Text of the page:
The protests that have emerged following the presidential election have put many people in a tight spot. In some areas, there has been a flurry of racist incidents met with protests against racism. All too often, protesters turn violent. It’s become dangerous in some neighborhoods to step outside or even drive down the freeway.
Campuses are common targets for hate crimes and other violent outbursts, and schools across the country are beefing up security in order to protect students. Shootings are a huge concern for campuses, as evidenced by recent past events. There have been an uncanny number of shootings and other security threats that have taken lives and injured students all over the nation. In fact, there were 76 shootings on college and university campuses between 2013 and 2015, according to data from Everytown.
Perhaps the worst shooting on record happened at Virginia Tech in 2007. In just two hours, a single 19-year-old man with a gun managed to kill 32 people and injure 17 more.
This has made security on campuses a critical priority. Now, students are more worried about isolated threats than they are about planned terrorist attacks, which creates some unique concerns for campus security.
Officials everywhere are calling for enhanced security across campuses, even with budgetary restrictions. The cost of life is worth far more than the cost of an updated security system, after all.
Kim Richmond from the National Center for Campus Public Safety is one of many officials out to remind campuses of the importance of these life-saving initiatives.
“We have developed a curriculum to provide campus officials involved in investigating and adjudicating sexual misconduct cases information and resources necessary to conduct trauma-informed investigations in line with evolving practices,” she explained to Higher Ed Jobs.
Richmond also explained that they have a huge web-based resource to further education on campus security. They’re working on providing more details for emergency training as well. “Future activities include a nationwide emergency management needs assessment, offering courses to campus law enforcement for training their communities on Civilian Response to Active Shooter Emergencies, mental health intervention training for campus safety officials, and additional focus group discussions on study abroad, urban policing, concealed carry on campus, and marijuana legalization,” she stated.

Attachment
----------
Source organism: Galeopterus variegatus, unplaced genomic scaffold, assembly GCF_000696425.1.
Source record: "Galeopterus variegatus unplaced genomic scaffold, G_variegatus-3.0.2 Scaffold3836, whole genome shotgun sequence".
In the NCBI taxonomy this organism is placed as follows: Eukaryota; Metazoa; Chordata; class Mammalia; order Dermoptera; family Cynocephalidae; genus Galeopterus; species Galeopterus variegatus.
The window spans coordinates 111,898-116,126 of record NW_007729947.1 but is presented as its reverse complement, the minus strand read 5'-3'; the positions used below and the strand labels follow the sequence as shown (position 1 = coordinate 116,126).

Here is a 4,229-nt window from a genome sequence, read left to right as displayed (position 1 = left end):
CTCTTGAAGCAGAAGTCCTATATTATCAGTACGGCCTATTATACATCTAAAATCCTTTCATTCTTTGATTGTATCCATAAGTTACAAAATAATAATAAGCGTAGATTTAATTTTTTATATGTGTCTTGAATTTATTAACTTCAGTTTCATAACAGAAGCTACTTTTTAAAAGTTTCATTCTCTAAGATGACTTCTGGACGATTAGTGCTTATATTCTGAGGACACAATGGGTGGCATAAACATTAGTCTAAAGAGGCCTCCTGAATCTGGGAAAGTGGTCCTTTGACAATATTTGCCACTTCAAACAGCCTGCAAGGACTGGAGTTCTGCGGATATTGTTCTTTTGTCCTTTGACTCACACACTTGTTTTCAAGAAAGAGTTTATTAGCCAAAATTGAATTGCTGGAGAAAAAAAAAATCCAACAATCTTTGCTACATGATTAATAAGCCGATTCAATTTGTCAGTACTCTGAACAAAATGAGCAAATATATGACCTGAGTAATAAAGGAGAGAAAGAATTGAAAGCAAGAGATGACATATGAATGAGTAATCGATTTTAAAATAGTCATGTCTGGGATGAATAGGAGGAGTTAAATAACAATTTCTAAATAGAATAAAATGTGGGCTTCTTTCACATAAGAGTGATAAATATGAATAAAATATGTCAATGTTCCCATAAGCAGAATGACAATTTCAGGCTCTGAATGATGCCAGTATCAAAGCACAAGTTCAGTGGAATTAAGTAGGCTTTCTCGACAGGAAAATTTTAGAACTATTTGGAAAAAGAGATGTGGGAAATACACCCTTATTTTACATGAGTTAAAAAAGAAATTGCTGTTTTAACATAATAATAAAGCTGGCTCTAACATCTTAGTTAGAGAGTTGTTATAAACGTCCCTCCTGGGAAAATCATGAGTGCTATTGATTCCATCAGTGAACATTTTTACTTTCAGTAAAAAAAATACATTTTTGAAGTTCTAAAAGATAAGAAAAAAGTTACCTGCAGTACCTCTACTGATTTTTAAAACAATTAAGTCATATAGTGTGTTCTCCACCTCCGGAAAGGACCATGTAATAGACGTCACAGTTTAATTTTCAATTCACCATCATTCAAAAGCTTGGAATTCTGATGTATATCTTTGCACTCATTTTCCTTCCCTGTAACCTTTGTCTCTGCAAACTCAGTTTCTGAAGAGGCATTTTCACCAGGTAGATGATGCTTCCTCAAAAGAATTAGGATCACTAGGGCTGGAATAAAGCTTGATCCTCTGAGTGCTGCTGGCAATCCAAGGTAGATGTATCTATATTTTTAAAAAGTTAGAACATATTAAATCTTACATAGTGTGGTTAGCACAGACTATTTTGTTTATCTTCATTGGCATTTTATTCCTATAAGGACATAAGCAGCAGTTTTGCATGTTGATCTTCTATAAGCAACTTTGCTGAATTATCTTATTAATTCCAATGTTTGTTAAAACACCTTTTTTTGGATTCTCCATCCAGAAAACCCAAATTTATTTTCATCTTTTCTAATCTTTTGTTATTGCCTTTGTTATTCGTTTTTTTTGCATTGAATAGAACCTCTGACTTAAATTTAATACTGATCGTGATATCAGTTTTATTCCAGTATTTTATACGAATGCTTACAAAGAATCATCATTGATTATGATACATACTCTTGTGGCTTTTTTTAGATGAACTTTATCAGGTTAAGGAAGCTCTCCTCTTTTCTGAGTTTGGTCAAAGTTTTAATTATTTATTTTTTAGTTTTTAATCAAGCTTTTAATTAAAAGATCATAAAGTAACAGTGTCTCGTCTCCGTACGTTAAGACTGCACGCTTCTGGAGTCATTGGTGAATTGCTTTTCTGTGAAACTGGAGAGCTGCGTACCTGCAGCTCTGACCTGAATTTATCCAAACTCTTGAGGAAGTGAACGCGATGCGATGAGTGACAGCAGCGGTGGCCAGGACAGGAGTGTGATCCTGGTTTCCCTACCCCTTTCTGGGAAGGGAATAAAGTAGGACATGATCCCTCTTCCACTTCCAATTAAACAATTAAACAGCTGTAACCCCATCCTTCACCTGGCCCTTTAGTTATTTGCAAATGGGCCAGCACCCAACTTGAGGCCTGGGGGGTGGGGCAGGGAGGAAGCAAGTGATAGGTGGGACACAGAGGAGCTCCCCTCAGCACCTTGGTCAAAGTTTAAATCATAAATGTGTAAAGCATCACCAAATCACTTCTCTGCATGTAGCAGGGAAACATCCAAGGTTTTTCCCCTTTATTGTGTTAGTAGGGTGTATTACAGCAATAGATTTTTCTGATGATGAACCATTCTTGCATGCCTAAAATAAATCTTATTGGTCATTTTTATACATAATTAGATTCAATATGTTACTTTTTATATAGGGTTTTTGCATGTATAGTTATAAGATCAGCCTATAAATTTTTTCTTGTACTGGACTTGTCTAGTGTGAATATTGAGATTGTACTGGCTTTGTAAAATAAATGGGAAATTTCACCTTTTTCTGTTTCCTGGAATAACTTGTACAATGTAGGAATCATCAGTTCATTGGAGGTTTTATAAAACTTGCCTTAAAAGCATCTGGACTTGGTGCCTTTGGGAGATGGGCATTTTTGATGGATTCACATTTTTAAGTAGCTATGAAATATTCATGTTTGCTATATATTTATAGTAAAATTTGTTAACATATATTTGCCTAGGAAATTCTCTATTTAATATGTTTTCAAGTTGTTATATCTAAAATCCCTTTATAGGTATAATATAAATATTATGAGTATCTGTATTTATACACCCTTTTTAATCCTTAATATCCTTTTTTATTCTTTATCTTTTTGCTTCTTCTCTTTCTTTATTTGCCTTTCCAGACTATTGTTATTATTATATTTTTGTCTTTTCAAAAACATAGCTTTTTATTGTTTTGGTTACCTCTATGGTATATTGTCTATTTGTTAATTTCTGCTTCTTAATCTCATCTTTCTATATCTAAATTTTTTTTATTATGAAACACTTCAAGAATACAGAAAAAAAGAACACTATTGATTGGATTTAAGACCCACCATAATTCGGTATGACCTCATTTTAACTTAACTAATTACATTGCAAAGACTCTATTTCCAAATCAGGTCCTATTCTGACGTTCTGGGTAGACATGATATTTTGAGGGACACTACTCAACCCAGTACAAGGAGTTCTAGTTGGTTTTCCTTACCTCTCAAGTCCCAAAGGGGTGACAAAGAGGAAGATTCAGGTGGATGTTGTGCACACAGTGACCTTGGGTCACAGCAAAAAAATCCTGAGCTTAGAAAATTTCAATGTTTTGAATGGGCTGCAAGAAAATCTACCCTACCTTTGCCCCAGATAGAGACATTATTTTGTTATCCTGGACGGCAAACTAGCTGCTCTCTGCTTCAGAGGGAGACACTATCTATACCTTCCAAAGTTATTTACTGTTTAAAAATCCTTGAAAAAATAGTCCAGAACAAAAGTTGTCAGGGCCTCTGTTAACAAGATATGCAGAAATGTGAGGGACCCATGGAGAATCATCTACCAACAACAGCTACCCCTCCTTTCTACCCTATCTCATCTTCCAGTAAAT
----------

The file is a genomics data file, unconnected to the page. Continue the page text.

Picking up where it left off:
She went on to discuss how the initiative is aimed at making students feel safer when attending classes and visiting professors in their offices by pinpointing cases of sexual misconduct and other inappropriate behaviors.
Overall, the goal of the National Center for Campus Public Safety is to encourage higher security on campuses across the country. It requires a new, highly integrated system.
“Campus security is more than good locks and adequate outdoor lighting at night,” says an article from DialMyCalls. “It’s a holistic undertaking meant to ensure that students are safe, and just as importantly, that they feel safe.”
Campuses must be on board with these security initiatives. There are several things that can be done to prevent cases of misconduct and violence, as long as they’re willing to put forth the effort.
Here are some things that campuses can do to secure their safety.
- Get Local Law Enforcement Involved
“The easiest way to convince an executive that an upgrade is worth it is to pitch a project that requires little to no monetary investment,” says an article from Campus Safety Magazine. Local law enforcement can be leveraged on any campus. Most police departments will agree to regular patrols around campus.
- Offer Student Trainings
Knowledge is one of the most powerful tools out there. Offering training classes for students on how to stay safe after dark and what to do in an emergency raises security standards significantly. You can also have drills during school to prepare people for emergencies.
Training can be formal or informal. It can be a challenge to get a full student body to attend training meetings, so sending out informational emails can be very helpful for security preparation.
- Control Campus Access
Campuses are often too easy for unfriendly faces to access. Dormitory halls are left unlocked and emergency exits can be propped open for the “convenience” of the students. Set regulations regarding locked doors in student halls to start with.
You can also equip these emergency exit doors with anti-prop alarms that will go off when the doors are engaged. If the doors are opened in a real emergency, the alarm will notify residents of the problem. This will discourage unlocked doors, overall.
- Improved Technology
Acts of violence and inappropriate behavior are greatly discouraged when there is updated technology that records incidents. Security cameras, emergency beacons, and security alarms can make students feel safer and discourage dangerous incidents.